So, the sinister sounding NEST Corporation has published the results of its initial research into the understanding of current pension terms among its target audiences of low-to-moderate earners and their employers.
It spent some 14 months reviewing existing research, advice and best practice before developing two sets of ‘narratives’ – one for employers and one for workers – which were then reviewed by external groups and tested through focus groups.
It has even set up a ‘plain-speaking forum’ and published an interactive game to encourage people to carry on the conversation about pension terms – along with a phrasebook (www.nestpensions.org.uk/plainspeaking) containing a list of common phrases and words that will be replaced.
To name a few – ‘annuity’ becomes ‘retirement income’; ‘asset classes’ become ‘different types of investment’; ‘benefit statement’ becomes ‘annual statement’; and ‘open market option’ becomes ‘shopping around for a retirement income’.
NEST Corporation chairman Lawrence Churchill said he believed this work was a “credible foundation” that would contribute to the drive to reduce jargon in the financial services world more generally.
Pensions minister Steve Webb said employers and workers alike find pensions very complicated – noting it was “vital” to use clear and simple language to make the auto-enrolment process as straightforward as possible.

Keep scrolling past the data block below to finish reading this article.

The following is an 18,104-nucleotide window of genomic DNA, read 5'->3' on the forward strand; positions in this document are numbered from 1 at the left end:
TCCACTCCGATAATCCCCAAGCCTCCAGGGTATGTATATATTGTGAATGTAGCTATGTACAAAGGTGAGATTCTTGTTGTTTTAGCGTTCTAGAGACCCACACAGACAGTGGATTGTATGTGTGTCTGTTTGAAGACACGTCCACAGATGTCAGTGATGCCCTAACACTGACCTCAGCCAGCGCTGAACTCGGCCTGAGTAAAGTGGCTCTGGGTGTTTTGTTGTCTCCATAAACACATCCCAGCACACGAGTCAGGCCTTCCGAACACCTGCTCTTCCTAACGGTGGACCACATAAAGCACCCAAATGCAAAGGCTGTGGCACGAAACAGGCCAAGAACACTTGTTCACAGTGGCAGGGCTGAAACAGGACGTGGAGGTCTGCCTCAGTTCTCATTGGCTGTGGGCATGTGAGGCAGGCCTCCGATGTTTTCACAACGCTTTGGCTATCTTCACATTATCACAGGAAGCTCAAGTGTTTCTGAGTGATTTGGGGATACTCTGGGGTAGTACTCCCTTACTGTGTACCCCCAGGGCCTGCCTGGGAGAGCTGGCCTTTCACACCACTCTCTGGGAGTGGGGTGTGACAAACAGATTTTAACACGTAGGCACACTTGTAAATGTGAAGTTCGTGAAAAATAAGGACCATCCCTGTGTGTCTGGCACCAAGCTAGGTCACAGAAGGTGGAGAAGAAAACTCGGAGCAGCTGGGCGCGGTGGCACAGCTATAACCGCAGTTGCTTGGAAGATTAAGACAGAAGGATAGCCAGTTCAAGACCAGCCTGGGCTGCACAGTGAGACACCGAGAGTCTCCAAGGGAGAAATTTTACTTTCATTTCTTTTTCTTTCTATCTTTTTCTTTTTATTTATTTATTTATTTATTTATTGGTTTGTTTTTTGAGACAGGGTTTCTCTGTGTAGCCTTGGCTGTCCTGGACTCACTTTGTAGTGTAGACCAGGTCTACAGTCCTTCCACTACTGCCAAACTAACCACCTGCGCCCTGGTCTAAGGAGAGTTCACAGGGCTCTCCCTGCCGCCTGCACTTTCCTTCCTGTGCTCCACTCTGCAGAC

Yet the real question is not whether or not we are communicating in the simplest possible way – it is quite clear the pensions industry as a whole could improve the way in which we communicate with members. The real question is how to engage people with pensions.
As I have mentioned many times in this column, most people are more than capable enough to understand pensions should they be sufficiently engaged.
People deal with complexity every day. Buying a mobile phone, shopping for a television, the purchase of a new car, switching energy provider. All these things are complex, all these things feature difficult language. Yet many people do take the time to learn about them and build their understanding.
Yet there are those who, to put it bluntly, can’t be bothered to put in the effort of trying to understand. Finding a way to get these people on board will be key.
A simplification of the language will certainly reduce barriers to understanding but it will not necessarily engage members with pensions. This is the real challenge, not just for NEST, but for the pensions industry and country as a whole.
Jonathan Stapleton is editor of Professional Pensions
Email him at: [email protected]
Follow him on Twitter: www.twitter.com/jonstapleton
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